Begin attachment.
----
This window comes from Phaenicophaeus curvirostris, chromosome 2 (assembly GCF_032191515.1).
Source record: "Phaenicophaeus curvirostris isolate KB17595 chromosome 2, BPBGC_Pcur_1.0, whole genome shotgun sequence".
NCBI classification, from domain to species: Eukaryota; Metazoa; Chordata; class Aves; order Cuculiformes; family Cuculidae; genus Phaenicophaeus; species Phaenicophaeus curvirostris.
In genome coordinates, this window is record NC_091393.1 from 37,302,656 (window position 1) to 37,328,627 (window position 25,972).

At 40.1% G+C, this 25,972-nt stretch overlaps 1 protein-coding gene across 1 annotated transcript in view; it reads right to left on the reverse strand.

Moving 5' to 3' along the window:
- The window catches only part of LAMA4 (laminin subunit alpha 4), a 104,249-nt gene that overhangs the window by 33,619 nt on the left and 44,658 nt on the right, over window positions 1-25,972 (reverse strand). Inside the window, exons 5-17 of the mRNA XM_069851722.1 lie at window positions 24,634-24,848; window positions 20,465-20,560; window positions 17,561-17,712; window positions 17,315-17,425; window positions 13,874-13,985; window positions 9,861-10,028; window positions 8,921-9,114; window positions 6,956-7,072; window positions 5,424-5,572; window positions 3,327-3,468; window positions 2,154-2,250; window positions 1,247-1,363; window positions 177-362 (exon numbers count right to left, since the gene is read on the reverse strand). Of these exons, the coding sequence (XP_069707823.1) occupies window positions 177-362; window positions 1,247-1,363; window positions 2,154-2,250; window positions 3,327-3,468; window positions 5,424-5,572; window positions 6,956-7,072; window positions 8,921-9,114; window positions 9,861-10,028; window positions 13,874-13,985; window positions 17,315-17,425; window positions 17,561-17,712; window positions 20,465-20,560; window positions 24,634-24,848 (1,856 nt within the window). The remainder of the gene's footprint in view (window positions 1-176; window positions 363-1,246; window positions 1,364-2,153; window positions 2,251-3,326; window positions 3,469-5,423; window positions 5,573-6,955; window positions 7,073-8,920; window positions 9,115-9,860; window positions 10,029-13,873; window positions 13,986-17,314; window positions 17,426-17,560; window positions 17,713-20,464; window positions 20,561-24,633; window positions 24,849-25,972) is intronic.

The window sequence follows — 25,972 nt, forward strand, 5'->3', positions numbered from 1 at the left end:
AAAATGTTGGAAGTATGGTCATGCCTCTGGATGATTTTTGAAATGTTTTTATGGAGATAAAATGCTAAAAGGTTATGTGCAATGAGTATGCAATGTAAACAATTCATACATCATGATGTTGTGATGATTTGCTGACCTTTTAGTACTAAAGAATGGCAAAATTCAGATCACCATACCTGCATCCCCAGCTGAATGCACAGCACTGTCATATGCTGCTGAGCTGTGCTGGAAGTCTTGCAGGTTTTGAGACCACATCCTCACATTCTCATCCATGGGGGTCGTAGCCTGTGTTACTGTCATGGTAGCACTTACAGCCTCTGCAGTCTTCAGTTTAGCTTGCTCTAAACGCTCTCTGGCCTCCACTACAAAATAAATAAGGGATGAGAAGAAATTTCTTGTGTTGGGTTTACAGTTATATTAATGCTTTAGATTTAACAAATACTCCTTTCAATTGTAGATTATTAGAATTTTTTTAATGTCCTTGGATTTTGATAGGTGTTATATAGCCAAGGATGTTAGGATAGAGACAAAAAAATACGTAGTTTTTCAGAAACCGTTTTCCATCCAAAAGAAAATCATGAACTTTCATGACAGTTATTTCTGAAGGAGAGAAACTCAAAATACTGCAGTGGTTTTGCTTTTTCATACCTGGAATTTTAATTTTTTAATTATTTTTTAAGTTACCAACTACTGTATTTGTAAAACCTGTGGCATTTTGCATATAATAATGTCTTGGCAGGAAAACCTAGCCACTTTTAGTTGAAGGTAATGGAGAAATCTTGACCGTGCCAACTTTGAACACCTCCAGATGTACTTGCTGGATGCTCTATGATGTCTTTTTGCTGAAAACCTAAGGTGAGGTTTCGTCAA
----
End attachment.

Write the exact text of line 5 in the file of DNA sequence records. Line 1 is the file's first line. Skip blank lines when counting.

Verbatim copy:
At 40.1% G+C, this 25,972-nt stretch overlaps 1 protein-coding gene across 1 annotated transcript in view; it reads right to left on the reverse strand.